If you take off your math hat momentarily, and resume your usual TA hat for a moment, you can we have to treat that last row differently from the others. Scaling a transform node up or down may move the children, but the origin of the transform isn’t changing. Scaling doesn’t need to touch that last matrix row, any more than the rotation does.
This is consistent with what we discovered last time while deriving the translation matrix: that last row is a slightly different beast than the others and gets handled separately. The upshot is quite simple: scale information in your matrix is encoded only in the upper left-hand 3x3 subsection. It doesn’t affect the last row in any way.
So, we know know how to apply a uniform scale to a matrix. If you keep that Max/Maya transform node in mind for just another moment, you can probably get a good intuition about what non-uniform scales will look like in matrix form. We know that applying a non-uniform scale to enlarges everything along the local axes of the node; we also know that the first three rows of our matrix correspond to the local axes of a transform. This suggests that we should be able to apply non-uniform scales by simply scaling those rows differently.
Here’s a matrix that scales up by 2 in the X axis, by 3 in Y, and by 4 in Z:
And as you can see it scales our point as we’d like:
[1,1,1,1] dot [2,0,0,0] = 2 [1,1,1,1] dot [0,2,0,0] = 3 [1,1,1,1] dot [0,0,2,0] = 4 [1,1,1,1] dot [0,0,0,1] = 1
It’s probably a good idea to try this with a more complex matrix as well, just to prove out what happens when the matrix isn’t neatly lined up with the world. Here’s a matrix that rotates 45 degrees in X and 30 in Z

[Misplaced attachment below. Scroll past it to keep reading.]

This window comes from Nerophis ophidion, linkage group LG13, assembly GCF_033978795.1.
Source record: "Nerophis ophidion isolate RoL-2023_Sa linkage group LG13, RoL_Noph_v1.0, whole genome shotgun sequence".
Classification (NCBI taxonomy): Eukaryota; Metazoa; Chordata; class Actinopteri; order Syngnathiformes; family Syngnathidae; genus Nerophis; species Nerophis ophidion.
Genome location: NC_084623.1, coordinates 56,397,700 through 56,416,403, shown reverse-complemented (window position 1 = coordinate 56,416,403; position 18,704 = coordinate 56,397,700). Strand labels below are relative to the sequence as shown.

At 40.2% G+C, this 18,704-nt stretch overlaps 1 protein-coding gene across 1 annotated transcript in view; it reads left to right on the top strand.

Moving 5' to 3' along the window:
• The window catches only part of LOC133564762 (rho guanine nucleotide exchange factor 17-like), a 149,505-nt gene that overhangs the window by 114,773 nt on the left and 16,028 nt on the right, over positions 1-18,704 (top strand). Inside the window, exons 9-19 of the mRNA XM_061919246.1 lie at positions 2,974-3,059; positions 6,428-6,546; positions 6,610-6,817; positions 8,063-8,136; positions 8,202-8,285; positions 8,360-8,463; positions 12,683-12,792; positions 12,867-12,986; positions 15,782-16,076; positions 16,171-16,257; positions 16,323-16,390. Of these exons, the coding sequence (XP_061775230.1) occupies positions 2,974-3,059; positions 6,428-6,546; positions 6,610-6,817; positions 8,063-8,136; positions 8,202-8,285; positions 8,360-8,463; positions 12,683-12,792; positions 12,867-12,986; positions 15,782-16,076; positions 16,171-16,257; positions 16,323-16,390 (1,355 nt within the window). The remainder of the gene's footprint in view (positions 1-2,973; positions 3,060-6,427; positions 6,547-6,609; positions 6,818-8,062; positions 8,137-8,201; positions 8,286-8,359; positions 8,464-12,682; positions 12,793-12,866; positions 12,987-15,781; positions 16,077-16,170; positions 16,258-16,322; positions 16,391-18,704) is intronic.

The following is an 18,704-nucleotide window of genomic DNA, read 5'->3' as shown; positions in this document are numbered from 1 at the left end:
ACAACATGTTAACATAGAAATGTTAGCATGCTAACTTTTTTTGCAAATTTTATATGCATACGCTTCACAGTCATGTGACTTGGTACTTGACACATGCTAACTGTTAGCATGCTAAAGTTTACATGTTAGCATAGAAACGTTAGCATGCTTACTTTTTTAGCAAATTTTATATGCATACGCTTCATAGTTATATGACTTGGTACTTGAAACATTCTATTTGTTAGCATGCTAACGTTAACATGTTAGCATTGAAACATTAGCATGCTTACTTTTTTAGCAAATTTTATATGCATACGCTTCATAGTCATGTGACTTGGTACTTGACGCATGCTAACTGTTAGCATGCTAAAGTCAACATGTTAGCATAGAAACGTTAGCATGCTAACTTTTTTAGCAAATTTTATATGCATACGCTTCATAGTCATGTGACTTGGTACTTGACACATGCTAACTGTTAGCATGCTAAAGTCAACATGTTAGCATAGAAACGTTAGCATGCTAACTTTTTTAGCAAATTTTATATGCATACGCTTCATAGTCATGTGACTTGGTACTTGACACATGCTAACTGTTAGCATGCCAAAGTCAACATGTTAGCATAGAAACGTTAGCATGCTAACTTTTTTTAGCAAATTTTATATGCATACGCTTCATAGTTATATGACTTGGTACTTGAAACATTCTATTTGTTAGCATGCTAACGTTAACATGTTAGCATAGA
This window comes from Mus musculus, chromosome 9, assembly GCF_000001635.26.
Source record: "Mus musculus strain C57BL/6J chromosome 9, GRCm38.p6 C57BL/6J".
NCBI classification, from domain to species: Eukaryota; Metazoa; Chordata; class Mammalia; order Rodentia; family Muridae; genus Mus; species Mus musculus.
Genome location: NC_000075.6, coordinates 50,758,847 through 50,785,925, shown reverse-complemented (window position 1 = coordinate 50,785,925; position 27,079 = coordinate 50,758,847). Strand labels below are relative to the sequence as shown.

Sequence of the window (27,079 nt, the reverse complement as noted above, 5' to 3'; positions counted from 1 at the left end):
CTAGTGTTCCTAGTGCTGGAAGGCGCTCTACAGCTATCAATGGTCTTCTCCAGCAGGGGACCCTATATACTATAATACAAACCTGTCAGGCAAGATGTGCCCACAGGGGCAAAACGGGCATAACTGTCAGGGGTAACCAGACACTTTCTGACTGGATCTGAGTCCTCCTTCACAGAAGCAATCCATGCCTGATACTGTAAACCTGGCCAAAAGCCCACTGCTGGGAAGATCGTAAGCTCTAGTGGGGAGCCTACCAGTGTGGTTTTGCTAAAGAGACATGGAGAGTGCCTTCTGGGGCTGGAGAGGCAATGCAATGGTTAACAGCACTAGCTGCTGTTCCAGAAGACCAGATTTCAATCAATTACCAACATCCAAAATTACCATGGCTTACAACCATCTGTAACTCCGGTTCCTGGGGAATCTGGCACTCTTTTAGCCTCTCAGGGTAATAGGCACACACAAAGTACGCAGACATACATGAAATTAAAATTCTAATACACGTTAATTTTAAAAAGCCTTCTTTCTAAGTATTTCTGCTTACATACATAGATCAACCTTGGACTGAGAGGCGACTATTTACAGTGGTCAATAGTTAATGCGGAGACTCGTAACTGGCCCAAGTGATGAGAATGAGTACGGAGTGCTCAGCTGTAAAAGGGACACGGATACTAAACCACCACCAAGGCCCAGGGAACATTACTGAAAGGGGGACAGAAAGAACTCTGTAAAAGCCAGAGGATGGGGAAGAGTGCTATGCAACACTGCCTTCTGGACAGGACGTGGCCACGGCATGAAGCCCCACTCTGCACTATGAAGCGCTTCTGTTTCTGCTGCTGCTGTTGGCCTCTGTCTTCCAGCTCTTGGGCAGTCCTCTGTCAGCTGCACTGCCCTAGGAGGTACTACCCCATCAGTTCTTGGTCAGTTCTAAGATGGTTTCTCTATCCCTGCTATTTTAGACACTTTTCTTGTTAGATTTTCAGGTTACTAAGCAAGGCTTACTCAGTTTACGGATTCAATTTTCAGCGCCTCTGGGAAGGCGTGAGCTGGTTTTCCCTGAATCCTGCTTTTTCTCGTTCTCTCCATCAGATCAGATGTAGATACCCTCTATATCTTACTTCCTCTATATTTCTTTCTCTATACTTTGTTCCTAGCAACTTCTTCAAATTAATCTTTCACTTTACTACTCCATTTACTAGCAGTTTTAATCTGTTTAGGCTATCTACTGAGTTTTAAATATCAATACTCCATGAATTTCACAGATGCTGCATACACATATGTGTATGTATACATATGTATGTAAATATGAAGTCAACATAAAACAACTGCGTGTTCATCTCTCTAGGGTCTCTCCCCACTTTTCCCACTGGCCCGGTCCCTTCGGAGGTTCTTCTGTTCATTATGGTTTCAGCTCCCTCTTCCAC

You can check back to our discussion of rotation matrices to see the pattern behind those numbers
Our test point becomes
[1,1,1,1] dot [.866,-.353,.353,0] = .866 [1,1,1,1] dot [.5, .612,-.612, 0] = .5 [1,1,1,1] dot [0,.707,.707,0] = 1.414 [1,1,1,1] dot [0,0,0,1] = 1
[.866, .5, .1.414] (I’ve done a little rounding for readability). To make this a little less abstract, heres’ a unit cube in Maya with that matrix applied:
Since those first three rows represent the local axes of our transform, we have to multiply the whole row in order to apply a local scale. If we wanted to scale this matrix up by 2 along it’s local X, we’d get
(note how both .866 and .5 are doubled). Our new dots become:
[1,1,1,1] dot [1.732,-.353,.353,0] = 1.732 [1,1,1,1] dot [1, .612,-.612, 0] = 1 [1,1,1,1] dot [0, .707, .707, 0] = 1.414 [1,1,1,1] dot [0,0,0,1] = 1
You can see how the X and Y dimensions have both scaled up, since the original X axis is pointing partially into world X and world Y. Here’s the same transformation in Maya for comparison - you can see that the orientation is preserved but the unit cube is scaled double along it’s local X axis.